In this evaluation, two stories created by each group of children in the first and second trials were compared. Children changed their story in the second trial after expressing their story in the first trial. Therefore, the purpose of this evaluation was to clarify how experiences of physical and embodied interaction (collaborative story expressions using a robot, artifacts, and handheld projectors in a mobile setting) affected the children's story.
As for the evaluators, they are requested to be familiar with the corresponding domain [ 3]. Therefore, six graduate students (male, aged 25-30) who have been studying educational technologies for at least two years and involved with educational practices through interactions with children in elementary schools were recruited.
Each of them was first asked to watch a one-minute example story on a laptop PC and instructed about their task, which was to rate the stories based on the 15 subscale items. Then the evaluators received 10 video clips comprising five pairs of stories from the first and the second trials by each group of children. The duration of each video was less than three minutes. To prevent order effects, the experimenters selected a pair of stories and instructed each evaluator to rate one of the two stories in random order. When they had rated one pair of stories, they wrote brief comments to explain their ratings. The evaluation lasted about 70 minutes.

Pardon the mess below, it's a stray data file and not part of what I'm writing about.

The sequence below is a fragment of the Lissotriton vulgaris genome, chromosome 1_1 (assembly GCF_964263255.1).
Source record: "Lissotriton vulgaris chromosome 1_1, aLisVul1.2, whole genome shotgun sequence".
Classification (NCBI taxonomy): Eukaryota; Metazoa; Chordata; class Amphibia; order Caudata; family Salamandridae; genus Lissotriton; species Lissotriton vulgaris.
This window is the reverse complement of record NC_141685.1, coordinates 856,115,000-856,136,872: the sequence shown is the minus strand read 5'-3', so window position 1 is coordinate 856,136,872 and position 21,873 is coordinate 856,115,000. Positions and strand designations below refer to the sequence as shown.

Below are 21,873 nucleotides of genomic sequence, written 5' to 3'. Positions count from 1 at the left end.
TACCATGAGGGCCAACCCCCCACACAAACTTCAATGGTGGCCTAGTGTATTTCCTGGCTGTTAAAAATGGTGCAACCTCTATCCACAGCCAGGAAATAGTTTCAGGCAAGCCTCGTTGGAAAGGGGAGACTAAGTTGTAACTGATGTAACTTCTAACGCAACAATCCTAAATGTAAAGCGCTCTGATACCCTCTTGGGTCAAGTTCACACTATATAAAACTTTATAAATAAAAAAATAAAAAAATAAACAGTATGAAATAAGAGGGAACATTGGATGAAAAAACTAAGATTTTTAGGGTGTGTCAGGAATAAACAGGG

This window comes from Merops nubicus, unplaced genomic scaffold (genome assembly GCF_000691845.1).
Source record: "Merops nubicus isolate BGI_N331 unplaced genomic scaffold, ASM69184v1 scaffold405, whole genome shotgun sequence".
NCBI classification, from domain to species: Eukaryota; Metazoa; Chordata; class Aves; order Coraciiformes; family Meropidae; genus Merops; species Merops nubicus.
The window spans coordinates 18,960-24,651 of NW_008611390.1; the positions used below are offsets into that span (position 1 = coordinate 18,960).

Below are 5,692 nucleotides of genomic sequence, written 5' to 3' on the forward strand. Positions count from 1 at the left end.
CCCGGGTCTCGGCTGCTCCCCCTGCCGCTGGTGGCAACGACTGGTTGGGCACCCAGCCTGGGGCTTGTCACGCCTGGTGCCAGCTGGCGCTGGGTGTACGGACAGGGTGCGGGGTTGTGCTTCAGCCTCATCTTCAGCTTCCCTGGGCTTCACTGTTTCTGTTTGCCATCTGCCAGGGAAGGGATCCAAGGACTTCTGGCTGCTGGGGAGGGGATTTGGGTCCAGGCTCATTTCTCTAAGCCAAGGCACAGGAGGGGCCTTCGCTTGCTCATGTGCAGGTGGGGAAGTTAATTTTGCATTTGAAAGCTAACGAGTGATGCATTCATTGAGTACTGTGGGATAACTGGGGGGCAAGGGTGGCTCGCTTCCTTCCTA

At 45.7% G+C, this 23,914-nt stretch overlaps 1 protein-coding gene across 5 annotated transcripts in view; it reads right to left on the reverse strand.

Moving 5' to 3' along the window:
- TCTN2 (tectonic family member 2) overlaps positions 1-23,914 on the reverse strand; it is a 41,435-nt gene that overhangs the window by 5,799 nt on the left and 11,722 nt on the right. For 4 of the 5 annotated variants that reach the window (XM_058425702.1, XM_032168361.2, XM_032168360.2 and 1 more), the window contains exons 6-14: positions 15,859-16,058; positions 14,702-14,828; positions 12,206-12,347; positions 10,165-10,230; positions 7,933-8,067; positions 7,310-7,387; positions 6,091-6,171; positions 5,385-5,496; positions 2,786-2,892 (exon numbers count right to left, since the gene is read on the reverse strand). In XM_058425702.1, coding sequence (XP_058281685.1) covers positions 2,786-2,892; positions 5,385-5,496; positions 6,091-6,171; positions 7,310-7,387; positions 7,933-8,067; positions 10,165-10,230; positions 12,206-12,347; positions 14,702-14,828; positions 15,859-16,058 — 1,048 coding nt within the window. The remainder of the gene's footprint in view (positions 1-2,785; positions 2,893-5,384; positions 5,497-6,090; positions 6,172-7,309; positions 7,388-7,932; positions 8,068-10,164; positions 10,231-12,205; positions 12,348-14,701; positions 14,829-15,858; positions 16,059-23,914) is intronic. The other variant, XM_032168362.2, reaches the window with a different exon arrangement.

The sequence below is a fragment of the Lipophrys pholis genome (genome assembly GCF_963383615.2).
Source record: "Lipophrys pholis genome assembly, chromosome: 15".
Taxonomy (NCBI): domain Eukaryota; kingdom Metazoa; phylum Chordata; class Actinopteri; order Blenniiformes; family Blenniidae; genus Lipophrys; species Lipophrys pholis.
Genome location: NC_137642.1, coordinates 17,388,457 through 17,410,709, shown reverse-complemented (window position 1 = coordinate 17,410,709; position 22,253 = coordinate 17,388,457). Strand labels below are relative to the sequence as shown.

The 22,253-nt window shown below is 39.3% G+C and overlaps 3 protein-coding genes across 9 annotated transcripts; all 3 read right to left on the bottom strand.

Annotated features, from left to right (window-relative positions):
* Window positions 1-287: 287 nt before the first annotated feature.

5.3.3 Result In order to confirm the internal reliability and consistency of the evaluators, Cronbach's alpha coefficient [ 2] was calculated for each subscale item. One guideline threshold for reliability and consistency is 0.7, and all the values shown in Table 2 are greater than this threshold. Therefore, the evaluators' internal reliability and consistency can be considered satisfactory.